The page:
Tuesday, August 25, 2009

For love or money?!

by Jude Mason

This may wind up as a bit of a ramble, so be prepared folks.

As with many authors, I've always been a story teller. I began when I was too young to read creating little plays for the neighborhood kids to perform for captive audiences of squirming parents, who I'm sure would have strangled me a time or two. But, even then, as innocent as I may have been, my goal was to please those watching. If they didn't clap and cheer, which was my payment at the time, I was devastated.

Moving on a few years to when I sat in English class sopping up every little word the tall skinny teacher graced us with. Okay, this was more than a few years, we're talking a dozen of them. By the time I got to grade 12 English class, I'd already filled dozens of books with my scribblings. Free verse poetry, pages of angst filled plots. More pages of the blossoming BDSM writer who had no idea that was a genre or even an acceptable thing to write about. That one English teacher fanned the spark when he handed out the years assignment. Write a book. Didn't have to be all one story, but it had to fill one of those scribblers we used in the later grades.

I adored all that year of creative writing and learning. Was I paid? Not monetarily, to be sure. But the approval of that teacher, and the few eager young people who somehow shared my passion for the written word all sitting wide-eyed while small snippets of what I'd written were read out. That, for me, meant more than if he'd handed me a thousand dollars. Later, when he'd graded all of the books we'd written, he kept me back when returning them to their rightful owners. He said, 'All writers are a little crazy. They have to be to create the worlds and characters living in their books.' He gave me my book and said, not to give it up.

Payment? You betcha.

I never submitted anything after that until I got online. I didn't understand how to and I was still very unsure of the genre I wrote in. Nasty stuff, BDSM stuff. Old men, sitting in smoke filled flophouses wrote that stuff, right? Not respectable wives and mothers. The approval I craved, well that wasn't an issue. I thought I would just continue writing for myself and dream about being published. The payment for this part of my 'writing career' was really just the opportunity to spread my wings and write exactly what I wanted to. No censor.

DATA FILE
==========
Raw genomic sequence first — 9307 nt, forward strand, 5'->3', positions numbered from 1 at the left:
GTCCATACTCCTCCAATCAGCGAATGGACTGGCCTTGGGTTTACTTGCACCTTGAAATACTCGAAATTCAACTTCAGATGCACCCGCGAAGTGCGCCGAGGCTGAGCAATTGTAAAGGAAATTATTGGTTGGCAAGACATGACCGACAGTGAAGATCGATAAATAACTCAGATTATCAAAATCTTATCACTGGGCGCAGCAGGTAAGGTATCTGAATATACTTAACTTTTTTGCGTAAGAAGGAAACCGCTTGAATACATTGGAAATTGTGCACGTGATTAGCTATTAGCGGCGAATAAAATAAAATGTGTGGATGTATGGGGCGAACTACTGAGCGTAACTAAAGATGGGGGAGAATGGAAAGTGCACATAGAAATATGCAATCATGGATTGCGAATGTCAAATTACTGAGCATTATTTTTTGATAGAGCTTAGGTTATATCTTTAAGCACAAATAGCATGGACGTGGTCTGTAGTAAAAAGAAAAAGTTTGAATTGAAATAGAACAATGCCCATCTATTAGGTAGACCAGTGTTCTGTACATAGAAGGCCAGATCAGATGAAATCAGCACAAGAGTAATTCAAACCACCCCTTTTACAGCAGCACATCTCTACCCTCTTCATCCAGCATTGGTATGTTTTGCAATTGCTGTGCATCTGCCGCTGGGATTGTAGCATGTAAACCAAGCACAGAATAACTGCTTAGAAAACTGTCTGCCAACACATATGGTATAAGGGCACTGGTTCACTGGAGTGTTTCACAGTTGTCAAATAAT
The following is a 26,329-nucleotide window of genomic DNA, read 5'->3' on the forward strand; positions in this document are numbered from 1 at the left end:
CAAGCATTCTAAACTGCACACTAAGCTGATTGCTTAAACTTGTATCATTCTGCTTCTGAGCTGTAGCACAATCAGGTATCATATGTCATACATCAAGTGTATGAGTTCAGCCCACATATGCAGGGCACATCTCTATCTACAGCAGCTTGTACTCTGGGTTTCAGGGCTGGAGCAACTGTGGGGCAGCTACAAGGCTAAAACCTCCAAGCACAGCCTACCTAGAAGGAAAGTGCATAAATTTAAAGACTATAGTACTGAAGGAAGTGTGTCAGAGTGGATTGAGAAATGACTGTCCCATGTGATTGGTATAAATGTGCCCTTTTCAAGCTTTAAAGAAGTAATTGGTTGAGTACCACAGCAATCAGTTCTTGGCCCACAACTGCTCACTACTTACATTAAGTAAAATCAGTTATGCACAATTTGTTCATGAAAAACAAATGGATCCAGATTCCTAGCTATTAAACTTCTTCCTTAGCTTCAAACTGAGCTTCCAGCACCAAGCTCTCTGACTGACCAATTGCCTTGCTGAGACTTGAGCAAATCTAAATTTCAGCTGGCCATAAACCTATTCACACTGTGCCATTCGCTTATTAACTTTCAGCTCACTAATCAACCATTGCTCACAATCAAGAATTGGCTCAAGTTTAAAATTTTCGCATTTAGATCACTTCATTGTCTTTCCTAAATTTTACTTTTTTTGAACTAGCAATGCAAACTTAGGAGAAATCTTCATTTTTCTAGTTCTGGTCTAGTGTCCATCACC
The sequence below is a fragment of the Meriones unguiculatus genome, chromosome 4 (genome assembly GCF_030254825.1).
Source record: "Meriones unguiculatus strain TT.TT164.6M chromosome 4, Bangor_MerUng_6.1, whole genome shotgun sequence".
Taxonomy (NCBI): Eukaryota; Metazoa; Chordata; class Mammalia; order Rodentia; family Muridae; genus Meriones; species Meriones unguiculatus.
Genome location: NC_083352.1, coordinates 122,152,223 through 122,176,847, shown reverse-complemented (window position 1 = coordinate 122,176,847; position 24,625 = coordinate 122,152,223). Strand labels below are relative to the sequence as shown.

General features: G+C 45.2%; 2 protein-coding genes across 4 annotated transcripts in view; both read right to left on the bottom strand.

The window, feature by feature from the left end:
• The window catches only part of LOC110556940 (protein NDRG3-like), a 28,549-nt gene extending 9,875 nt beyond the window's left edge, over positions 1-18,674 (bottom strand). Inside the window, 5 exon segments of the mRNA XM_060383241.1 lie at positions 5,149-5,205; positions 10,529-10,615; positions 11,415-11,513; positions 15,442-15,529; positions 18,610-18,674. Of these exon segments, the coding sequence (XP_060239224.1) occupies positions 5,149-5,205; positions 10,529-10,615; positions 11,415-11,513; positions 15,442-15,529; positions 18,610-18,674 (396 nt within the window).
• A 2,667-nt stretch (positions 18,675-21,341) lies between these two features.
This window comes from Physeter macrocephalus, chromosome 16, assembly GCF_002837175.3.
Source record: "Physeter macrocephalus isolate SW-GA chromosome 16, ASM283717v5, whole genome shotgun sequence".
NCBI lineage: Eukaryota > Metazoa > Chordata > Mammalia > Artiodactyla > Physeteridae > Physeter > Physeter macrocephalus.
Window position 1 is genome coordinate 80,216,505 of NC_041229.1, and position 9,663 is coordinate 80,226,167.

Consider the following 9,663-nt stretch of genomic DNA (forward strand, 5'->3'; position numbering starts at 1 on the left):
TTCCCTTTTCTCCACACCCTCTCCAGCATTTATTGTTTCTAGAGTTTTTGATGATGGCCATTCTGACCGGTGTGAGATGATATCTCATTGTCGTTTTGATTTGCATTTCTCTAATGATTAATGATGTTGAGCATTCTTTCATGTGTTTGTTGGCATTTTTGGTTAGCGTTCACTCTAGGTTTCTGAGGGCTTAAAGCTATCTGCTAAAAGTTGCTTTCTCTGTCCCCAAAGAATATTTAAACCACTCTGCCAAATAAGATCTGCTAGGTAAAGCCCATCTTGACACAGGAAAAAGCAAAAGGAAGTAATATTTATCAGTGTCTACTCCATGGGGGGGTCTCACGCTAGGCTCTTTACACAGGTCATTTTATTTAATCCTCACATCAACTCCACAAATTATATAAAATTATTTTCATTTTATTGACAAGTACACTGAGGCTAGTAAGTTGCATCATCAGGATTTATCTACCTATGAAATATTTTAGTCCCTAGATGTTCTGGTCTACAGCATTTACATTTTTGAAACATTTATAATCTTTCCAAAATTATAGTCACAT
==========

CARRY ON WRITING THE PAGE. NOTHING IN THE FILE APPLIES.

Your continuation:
When I got online, it didn't take long before I found a nice writing group and discovered there were people who loved what I wrote. The payment there was simply the audience. I wrote pretty much what I pleased, but when the occasional fan would suggest something, I'd be in heaven and instantly drop everything to write what they'd asked about. A publisher approached me and asked if I'd ever thought about submitting, and the rest, as they say was history.

Royalties were small, but for the first time I really understood what my dream was all about. Submitting, waiting, being accepted, contracts, editing, re-writes, proofing, all that and more. It was a huge learning curve and I didn't even get the full meal deal (I so hope that's not a copyrighted bit) The cover I had on my first couple of books was a generic thing. The actual edits weren't nearly as in depth as I needed. The wait time was horrendous, but only in my imagination. The day the book came out, I was so excited I couldn't eat. Being paid for work I'd have done for nothing was huge. I mean, how many people in this world adore their jobs and would really do them for nothing?

Do I write for money or love? My answer to this is 'YES!' To me, genre is simply different things to play with. I have tackled most genres and sub-genres over the years and they're honestly just different ways to play with characters and tell their stories. Right now, m/m is hot. I love m/m stories, always have, so I've gladly dived in and written a few of them, alone and with my writing partner.

I've heard tell that femdom may be the next biggie. I adore femdom and have written that since I was... never mind, too young to be writing femdom. LOL! The paycheck is lovely. But, if a reader lets me know they liked this or that, the paycheck is just nice, the reader is my payment. He or she is who I've always wanted to please. Having one, or more of them, tell me I did something right, or they want something else, that's a huge part of why I send stories to publishers.

I'd love to hear what you've got to say about this post. Anyone, readers or writers.

Hugs

14 comments:

  1. Hi Jude,

    Great post.

    "...if a reader lets me know they liked this or that, the paycheck is just nice, the reader is my payment."

    To me, this says it all.

    Best,

    Ash

    ReplyDelete
  2. Leave it to Jude to answer a multiple choice question with "yes!" LOL

    Seriously, I know what you mean. There has to be a bit of both love and money in there. A couple times, recently in fact, we've been asked to write something that possibly wasn't at the top of our 'love it' list, but we did because we're loyal that way, and want to support our publishers and show that we are indeed team players.